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I have been reading a lot about the protests going on, apparently throughout the United States, where fast food workers want to make a minimum of $15 per hour.  Last week here in Detroit, a bunch of workers protested, and 25-30 got arrested after they took to the streets…literally, by blocking traffic on major thoroughfares during the morning rush hour.

I have to be perfectly blunt on where I stand with this issue, and it's not at all with the workers.  Before you paint me as some heartless scumbag, let me outline my reasons.

  1. You lost me when you shut down traffic – If workers wanted to gather and demonstrate to get media attention, fine.  But when they shut down traffic, sorry, you lost me.  The people whom they were blocking traffic for were regular people just trying to get to their jobs.  And, the demonstrators made it so that they couldn't.  Innocent people with no skin in the game became collateral damage to those looking to make a point that could have been made without negatively affecting other people.  I equate this to people in traffic that pull out in front of other people before traffic clears, because they don't want to wait a spot.  You shouldn't make your problem other people's problem.
  2. A real world comparison – Somebody I know worked at a day care facility taking care of a room full of toddler age children.  She worked there for seven years and was barely making $11 per hour.  She left that job to go to one that paid closer to $15, which she got only after negotiating.  Sorry, but you'll never convince me that taking care of children all day, being instrumental in their development, and overseeing their well being for a huge chunk of their young lives is worthy of less compensation than working in a fast food environment.
  3. The market does not and can not bear $15 – If fast food companies could not find enough qualified people to work at lower wages, then the wages would go up. Pure and simple.  But, since they can find plenty of applicants to work at lower wages, free market theory indicates that there's no rational economic reason for $15 to be paid.
  4. Paying $15 would mean job losses – Simple cause and effect tells me this: If fast food minimum wages went up to $15, prices would go up.  If prices go up, people would buy less fast food.  If people bought less fast food, restaurants would close.  If restaurants close, workers lose their job.  Bottom line, there's no way the market could simply absorb these costs without a portion of workers going from what they make today to zero.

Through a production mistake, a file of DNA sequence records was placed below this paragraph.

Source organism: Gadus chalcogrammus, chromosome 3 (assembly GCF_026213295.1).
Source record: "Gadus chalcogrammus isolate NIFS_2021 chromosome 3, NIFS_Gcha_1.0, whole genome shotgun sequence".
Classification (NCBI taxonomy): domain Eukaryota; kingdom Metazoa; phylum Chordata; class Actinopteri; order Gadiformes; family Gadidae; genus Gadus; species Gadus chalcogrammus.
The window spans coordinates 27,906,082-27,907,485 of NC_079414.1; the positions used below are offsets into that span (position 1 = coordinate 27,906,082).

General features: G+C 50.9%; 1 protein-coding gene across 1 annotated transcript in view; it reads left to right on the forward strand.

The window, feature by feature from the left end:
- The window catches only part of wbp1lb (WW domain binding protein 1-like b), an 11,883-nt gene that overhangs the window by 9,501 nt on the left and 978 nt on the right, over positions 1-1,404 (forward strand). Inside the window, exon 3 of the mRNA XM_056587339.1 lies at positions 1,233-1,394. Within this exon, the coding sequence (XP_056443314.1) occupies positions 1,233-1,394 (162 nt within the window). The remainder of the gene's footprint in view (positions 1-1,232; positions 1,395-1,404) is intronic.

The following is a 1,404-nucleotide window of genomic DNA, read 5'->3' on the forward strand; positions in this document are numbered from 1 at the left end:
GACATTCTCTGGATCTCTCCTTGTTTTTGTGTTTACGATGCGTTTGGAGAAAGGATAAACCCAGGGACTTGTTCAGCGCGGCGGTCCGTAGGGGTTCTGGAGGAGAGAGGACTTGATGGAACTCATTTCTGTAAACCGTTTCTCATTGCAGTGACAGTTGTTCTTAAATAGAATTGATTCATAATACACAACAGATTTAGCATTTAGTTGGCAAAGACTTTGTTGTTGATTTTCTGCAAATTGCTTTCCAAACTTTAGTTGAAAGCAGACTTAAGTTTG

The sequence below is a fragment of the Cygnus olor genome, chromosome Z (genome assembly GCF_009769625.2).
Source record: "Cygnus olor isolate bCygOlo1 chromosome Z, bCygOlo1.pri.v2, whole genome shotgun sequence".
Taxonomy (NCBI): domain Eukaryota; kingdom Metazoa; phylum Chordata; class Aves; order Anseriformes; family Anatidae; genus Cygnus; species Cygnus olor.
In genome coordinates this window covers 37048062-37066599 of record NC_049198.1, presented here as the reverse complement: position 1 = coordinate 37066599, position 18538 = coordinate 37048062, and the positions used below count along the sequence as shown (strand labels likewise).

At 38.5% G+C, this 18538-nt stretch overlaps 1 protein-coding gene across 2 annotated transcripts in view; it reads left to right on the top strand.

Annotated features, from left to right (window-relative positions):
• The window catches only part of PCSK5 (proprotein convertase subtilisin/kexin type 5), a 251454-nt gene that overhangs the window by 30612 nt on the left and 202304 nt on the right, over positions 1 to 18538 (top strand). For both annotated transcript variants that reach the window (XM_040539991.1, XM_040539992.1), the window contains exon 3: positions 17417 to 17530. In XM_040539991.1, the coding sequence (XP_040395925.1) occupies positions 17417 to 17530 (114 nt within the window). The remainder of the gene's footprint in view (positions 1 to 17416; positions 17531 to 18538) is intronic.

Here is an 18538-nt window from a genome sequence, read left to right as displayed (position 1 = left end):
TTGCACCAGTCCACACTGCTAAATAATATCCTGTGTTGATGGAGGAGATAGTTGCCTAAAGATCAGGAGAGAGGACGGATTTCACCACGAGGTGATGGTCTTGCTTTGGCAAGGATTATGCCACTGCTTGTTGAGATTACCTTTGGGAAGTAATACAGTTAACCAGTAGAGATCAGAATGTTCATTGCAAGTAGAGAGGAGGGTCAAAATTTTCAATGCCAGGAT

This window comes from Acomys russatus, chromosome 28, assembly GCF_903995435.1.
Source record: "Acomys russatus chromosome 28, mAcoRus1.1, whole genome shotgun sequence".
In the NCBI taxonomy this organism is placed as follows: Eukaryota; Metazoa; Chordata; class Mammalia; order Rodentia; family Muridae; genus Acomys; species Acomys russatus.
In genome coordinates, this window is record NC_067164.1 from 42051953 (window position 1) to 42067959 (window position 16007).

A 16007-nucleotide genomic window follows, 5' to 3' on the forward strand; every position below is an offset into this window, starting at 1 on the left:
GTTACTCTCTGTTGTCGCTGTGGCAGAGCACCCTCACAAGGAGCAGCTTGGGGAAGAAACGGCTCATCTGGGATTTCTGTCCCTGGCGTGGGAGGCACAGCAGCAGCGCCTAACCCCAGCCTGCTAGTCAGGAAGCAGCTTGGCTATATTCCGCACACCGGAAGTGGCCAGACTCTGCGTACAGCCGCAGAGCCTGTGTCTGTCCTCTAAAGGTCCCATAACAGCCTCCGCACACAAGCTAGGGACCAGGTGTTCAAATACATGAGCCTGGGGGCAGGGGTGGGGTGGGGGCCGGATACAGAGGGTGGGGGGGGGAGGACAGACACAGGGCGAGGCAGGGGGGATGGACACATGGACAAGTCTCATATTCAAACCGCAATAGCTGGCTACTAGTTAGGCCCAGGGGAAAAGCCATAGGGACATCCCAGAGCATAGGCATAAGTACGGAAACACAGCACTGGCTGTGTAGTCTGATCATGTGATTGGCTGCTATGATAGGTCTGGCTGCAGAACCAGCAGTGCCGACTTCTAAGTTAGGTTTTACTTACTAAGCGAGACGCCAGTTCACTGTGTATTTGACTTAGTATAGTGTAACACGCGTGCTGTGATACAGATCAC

5. No company has a responsibility to provide employees with a standard of living – The basic premise behind the $15 number is that the current minimum wage is not high enough for a worker to support themselves.  I don't dispute that.  In fact, simple math tells me it's true.  But, where is it the responsibility of the fast food companies to provide this?  Call me heartless, but the fact of the matter is that any company is expected to provide fair wages for the work performed.  That's what I get.  While it so happens that I do make enough to support my family, what if that changed?  What if there was an illness and we couldn't afford treatment on my salary?  Do I have a right to march in and demand more money?  Of course not.  What if my wife and I decided to take after the Duggan's and shoot for 19 kids?  Would I go into my bosses office after each birth and demand a raise?  No.  That's silly.

The point is that while $10 per hour (roughly the minimum wage) is peanuts compared to some of the costs, I don't think that simply demanding an industry specific artificial prop is the answer.  There are other ways that each person has to work through and take personal responsibility for making the decisions about:

  • Reduce expenses – I'd be interested to see how many of the protesters have smart phones with high data plans with which they go to social media to propegate their 'cause'.
  • Side hustle – There are other ways to make money when you're not at work.  Cut grass, shovel snow, clean windows, write a blog, or any other number of things.
  • Second jobs – When I hear stories about my parents and grandparents generations, there are multiple stories of people who worked multiple jobs.  It's hard, it can be grueling, but it's what people have done when the first job isn't enough.

Personally, I hearken the whole thing to the Occupy Wall Street movement of a few years ago, as the common theme is trying to take ones problems and project them to others in order to gain a solution, rather than working the solution themselves.  I just can't get behind that especially when it involves, you know, blocking traffic.

Readers, what do you think about the whole uprising going on for $15 per hour wages?